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Once tzedakah meant putting pennies in a pushke. Today it can encompass a glossy brochure, a glitzy night out, or something akin to a business arrangement, where donors are treated as shareholders and demand leverage and regular reports. How has the modern age impacted the Nation of Givers? Two leading fundraising professionals survey the ins, outs, and invariables of the world of philanthropy.
They were casually introduced by landsleit or mutual relatives and finalized their engagements in the local park. But their children will only meet their spouses through an intricately choreographed and painstakingly staged set of maneuvers. How has the world of shidduchim changed, and why? Two shadchanim — one a savvy, Bluetooth-toting youngster, the other a battle-worn educator — weigh in on this stormiest of sea crossings.
SMART Boards. Social workers. Mentoring. Ritalin. The vocabulary, toolkit, and challenges of the 21st-century educator are a world apart from the educator of just two or three decades ago. Two seasoned educators weigh in on how those classrooms have changed since your last “How I Spent My Summer” assignment.
It used to be that a businessman couldn’t get a kosher meal in the Far East for all the tea inChina. Today that has changed. It’s possible to eat well, daven well, and, of course, do a little business in the country that has become the manufacturing center of the world.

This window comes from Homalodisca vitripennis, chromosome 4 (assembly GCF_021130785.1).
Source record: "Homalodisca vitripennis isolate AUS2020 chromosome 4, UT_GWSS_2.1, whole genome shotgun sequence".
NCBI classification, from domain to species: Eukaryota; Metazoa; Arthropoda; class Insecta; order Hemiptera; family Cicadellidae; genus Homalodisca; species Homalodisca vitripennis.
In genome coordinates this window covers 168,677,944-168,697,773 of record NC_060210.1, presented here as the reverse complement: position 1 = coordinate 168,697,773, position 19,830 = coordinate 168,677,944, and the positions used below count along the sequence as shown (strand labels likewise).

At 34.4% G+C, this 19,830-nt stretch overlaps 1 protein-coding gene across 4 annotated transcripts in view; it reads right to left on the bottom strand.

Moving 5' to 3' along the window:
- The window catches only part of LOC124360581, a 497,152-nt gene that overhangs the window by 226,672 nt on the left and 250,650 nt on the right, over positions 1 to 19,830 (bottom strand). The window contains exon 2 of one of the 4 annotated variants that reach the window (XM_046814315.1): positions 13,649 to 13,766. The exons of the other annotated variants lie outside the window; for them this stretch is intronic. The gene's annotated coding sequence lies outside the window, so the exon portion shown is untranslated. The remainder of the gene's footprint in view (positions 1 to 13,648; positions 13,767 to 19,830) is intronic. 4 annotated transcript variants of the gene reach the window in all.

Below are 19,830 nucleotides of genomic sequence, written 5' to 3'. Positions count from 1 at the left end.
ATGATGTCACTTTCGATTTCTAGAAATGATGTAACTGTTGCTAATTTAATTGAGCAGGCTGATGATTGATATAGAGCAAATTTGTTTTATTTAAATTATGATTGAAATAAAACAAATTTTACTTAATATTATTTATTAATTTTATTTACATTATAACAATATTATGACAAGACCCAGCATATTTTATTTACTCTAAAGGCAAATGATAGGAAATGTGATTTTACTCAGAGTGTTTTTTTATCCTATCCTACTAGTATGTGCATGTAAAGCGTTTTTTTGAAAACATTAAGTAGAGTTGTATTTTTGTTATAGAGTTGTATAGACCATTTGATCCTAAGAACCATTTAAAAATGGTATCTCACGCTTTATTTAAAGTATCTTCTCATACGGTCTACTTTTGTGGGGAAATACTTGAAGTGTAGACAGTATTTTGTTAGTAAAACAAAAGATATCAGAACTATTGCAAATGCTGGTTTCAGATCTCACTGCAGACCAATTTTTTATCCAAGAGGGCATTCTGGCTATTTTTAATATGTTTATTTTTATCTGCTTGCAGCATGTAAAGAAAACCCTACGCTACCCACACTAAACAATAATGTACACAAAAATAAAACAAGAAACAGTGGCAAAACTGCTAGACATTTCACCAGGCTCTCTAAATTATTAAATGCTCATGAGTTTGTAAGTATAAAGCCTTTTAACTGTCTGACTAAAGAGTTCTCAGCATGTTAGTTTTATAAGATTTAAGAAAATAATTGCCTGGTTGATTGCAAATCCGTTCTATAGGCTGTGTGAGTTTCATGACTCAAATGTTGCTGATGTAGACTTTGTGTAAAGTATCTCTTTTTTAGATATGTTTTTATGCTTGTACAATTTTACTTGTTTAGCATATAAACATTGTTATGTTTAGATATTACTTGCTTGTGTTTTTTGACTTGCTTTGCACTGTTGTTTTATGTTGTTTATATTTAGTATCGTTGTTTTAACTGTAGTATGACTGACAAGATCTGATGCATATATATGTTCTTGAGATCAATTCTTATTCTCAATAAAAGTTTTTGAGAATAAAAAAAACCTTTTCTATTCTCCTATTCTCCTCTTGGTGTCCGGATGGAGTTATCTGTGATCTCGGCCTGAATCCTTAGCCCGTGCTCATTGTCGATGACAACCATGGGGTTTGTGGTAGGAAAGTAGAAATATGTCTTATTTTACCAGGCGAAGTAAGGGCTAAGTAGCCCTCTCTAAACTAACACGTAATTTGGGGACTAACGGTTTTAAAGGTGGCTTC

Forty years ago, a woman who gave birth to a Down syndrome baby was encouraged to give up her child and hope for better next time around. Today, parents faced with mentally or developmentally challenged children have Medicaid vouchers, a plethora of services for special needs children, and an array of camps that teenagers fight to work for. Does acceptance make the challenge easier?
During Rabbi SukiBerry’s hours in the recording studio back in the “old days,” he presided over a full orchestra of musicians playing in sync, without any techie click track keeping them on tempo. Twenty-first century technology has made room for people like Shua Fried, one of the leading arrangers in the chassidic music world, whose musical tools and lexicon sing of an entirely different approach.